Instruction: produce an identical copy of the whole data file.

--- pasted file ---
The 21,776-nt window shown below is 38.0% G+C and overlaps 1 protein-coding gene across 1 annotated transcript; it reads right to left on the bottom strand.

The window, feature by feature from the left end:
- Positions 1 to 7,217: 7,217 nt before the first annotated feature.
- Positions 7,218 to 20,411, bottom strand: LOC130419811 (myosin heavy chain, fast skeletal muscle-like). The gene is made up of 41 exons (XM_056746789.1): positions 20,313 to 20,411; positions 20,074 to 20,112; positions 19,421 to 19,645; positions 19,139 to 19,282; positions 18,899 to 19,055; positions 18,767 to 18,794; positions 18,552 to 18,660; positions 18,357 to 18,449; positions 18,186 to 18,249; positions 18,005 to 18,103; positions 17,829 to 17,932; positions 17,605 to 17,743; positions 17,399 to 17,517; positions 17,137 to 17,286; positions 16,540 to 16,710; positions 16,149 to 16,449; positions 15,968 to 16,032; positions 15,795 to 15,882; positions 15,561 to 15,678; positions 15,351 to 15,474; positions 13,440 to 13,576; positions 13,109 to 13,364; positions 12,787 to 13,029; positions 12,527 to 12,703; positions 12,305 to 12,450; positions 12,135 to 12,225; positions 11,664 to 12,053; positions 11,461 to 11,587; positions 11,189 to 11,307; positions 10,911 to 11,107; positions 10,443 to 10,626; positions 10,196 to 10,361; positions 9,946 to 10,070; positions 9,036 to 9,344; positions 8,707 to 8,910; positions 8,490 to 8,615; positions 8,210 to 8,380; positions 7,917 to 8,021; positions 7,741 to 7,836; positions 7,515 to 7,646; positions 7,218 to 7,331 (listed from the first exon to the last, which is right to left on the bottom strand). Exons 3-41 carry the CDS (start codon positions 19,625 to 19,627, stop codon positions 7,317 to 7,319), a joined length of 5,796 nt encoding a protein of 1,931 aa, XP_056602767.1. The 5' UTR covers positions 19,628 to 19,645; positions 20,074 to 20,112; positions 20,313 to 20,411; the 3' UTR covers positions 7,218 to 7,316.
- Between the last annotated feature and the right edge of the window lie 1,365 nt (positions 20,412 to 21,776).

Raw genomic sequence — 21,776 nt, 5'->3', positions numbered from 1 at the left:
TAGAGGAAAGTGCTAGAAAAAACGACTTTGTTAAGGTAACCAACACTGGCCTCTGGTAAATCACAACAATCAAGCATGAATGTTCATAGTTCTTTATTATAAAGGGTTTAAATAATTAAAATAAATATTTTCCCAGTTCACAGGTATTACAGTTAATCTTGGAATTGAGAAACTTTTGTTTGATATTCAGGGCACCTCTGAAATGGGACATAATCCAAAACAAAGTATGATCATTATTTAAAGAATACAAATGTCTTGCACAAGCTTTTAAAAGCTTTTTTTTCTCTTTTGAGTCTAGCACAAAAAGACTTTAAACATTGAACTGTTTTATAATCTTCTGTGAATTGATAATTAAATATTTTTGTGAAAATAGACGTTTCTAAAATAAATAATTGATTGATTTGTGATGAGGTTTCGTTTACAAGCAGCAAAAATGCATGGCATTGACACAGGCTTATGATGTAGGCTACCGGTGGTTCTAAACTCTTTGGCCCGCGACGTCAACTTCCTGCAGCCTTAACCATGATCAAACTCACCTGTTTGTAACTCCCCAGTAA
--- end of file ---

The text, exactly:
The 21,776-nt window shown below is 38.0% G+C and overlaps 1 protein-coding gene across 1 annotated transcript; it reads right to left on the bottom strand.

The window, feature by feature from the left end:
- Positions 1 to 7,217: 7,217 nt before the first annotated feature.
- Positions 7,218 to 20,411, bottom strand: LOC130419811 (myosin heavy chain, fast skeletal muscle-like). The gene is made up of 41 exons (XM_056746789.1): positions 20,313 to 20,411; positions 20,074 to 20,112; positions 19,421 to 19,645; positions 19,139 to 19,282; positions 18,899 to 19,055; positions 18,767 to 18,794; positions 18,552 to 18,660; positions 18,357 to 18,449; positions 18,186 to 18,249; positions 18,005 to 18,103; positions 17,829 to 17,932; positions 17,605 to 17,743; positions 17,399 to 17,517; positions 17,137 to 17,286; positions 16,540 to 16,710; positions 16,149 to 16,449; positions 15,968 to 16,032; positions 15,795 to 15,882; positions 15,561 to 15,678; positions 15,351 to 15,474; positions 13,440 to 13,576; positions 13,109 to 13,364; positions 12,787 to 13,029; positions 12,527 to 12,703; positions 12,305 to 12,450; positions 12,135 to 12,225; positions 11,664 to 12,053; positions 11,461 to 11,587; positions 11,189 to 11,307; positions 10,911 to 11,107; positions 10,443 to 10,626; positions 10,196 to 10,361; positions 9,946 to 10,070; positions 9,036 to 9,344; positions 8,707 to 8,910; positions 8,490 to 8,615; positions 8,210 to 8,380; positions 7,917 to 8,021; positions 7,741 to 7,836; positions 7,515 to 7,646; positions 7,218 to 7,331 (listed from the first exon to the last, which is right to left on the bottom strand). Exons 3-41 carry the CDS (start codon positions 19,625 to 19,627, stop codon positions 7,317 to 7,319), a joined length of 5,796 nt encoding a protein of 1,931 aa, XP_056602767.1. The 5' UTR covers positions 19,628 to 19,645; positions 20,074 to 20,112; positions 20,313 to 20,411; the 3' UTR covers positions 7,218 to 7,316.
- Between the last annotated feature and the right edge of the window lie 1,365 nt (positions 20,412 to 21,776).

Raw genomic sequence — 21,776 nt, 5'->3', positions numbered from 1 at the left:
TAGAGGAAAGTGCTAGAAAAAACGACTTTGTTAAGGTAACCAACACTGGCCTCTGGTAAATCACAACAATCAAGCATGAATGTTCATAGTTCTTTATTATAAAGGGTTTAAATAATTAAAATAAATATTTTCCCAGTTCACAGGTATTACAGTTAATCTTGGAATTGAGAAACTTTTGTTTGATATTCAGGGCACCTCTGAAATGGGACATAATCCAAAACAAAGTATGATCATTATTTAAAGAATACAAATGTCTTGCACAAGCTTTTAAAAGCTTTTTTTTCTCTTTTGAGTCTAGCACAAAAAGACTTTAAACATTGAACTGTTTTATAATCTTCTGTGAATTGATAATTAAATATTTTTGTGAAAATAGACGTTTCTAAAATAAATAATTGATTGATTTGTGATGAGGTTTCGTTTACAAGCAGCAAAAATGCATGGCATTGACACAGGCTTATGATGTAGGCTACCGGTGGTTCTAAACTCTTTGGCCCGCGACGTCAACTTCCTGCAGCCTTAACCATGATCAAACTCACCTGTTTGTAACTCCCCAGTAA